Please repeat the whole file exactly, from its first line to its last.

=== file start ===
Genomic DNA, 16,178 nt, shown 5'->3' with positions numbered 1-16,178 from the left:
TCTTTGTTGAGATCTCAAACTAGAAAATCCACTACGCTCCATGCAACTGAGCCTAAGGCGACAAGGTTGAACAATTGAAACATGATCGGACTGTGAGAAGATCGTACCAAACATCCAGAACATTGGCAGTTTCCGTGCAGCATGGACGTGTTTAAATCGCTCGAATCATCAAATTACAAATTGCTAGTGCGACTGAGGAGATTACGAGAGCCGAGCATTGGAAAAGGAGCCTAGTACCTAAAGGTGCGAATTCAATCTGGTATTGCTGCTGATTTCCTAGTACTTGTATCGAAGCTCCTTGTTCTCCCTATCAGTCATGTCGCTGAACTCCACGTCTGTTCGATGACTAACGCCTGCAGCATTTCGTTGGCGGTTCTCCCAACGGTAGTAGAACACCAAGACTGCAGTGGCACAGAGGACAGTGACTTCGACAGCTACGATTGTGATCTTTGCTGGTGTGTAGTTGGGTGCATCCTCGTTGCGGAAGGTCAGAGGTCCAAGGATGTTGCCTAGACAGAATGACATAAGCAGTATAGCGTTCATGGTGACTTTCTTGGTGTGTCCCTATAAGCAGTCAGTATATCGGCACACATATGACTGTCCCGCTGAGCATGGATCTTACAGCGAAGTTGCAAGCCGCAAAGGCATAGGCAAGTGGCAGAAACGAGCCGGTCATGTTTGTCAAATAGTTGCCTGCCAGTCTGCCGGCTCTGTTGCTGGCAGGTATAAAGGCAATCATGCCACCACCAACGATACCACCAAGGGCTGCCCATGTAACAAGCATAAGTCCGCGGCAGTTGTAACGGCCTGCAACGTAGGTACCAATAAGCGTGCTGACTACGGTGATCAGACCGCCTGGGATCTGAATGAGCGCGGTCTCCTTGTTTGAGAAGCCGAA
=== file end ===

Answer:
Genomic DNA, 16,178 nt, shown 5'->3' with positions numbered 1-16,178 from the left:
TCTTTGTTGAGATCTCAAACTAGAAAATCCACTACGCTCCATGCAACTGAGCCTAAGGCGACAAGGTTGAACAATTGAAACATGATCGGACTGTGAGAAGATCGTACCAAACATCCAGAACATTGGCAGTTTCCGTGCAGCATGGACGTGTTTAAATCGCTCGAATCATCAAATTACAAATTGCTAGTGCGACTGAGGAGATTACGAGAGCCGAGCATTGGAAAAGGAGCCTAGTACCTAAAGGTGCGAATTCAATCTGGTATTGCTGCTGATTTCCTAGTACTTGTATCGAAGCTCCTTGTTCTCCCTATCAGTCATGTCGCTGAACTCCACGTCTGTTCGATGACTAACGCCTGCAGCATTTCGTTGGCGGTTCTCCCAACGGTAGTAGAACACCAAGACTGCAGTGGCACAGAGGACAGTGACTTCGACAGCTACGATTGTGATCTTTGCTGGTGTGTAGTTGGGTGCATCCTCGTTGCGGAAGGTCAGAGGTCCAAGGATGTTGCCTAGACAGAATGACATAAGCAGTATAGCGTTCATGGTGACTTTCTTGGTGTGTCCCTATAAGCAGTCAGTATATCGGCACACATATGACTGTCCCGCTGAGCATGGATCTTACAGCGAAGTTGCAAGCCGCAAAGGCATAGGCAAGTGGCAGAAACGAGCCGGTCATGTTTGTCAAATAGTTGCCTGCCAGTCTGCCGGCTCTGTTGCTGGCAGGTATAAAGGCAATCATGCCACCACCAACGATACCACCAAGGGCTGCCCATGTAACAAGCATAAGTCCGCGGCAGTTGTAACGGCCTGCAACGTAGGTACCAATAAGCGTGCTGACTACGGTGATCAGACCGCCTGGGATCTGAATGAGCGCGGTCTCCTTGTTTGAGAAGCCGAA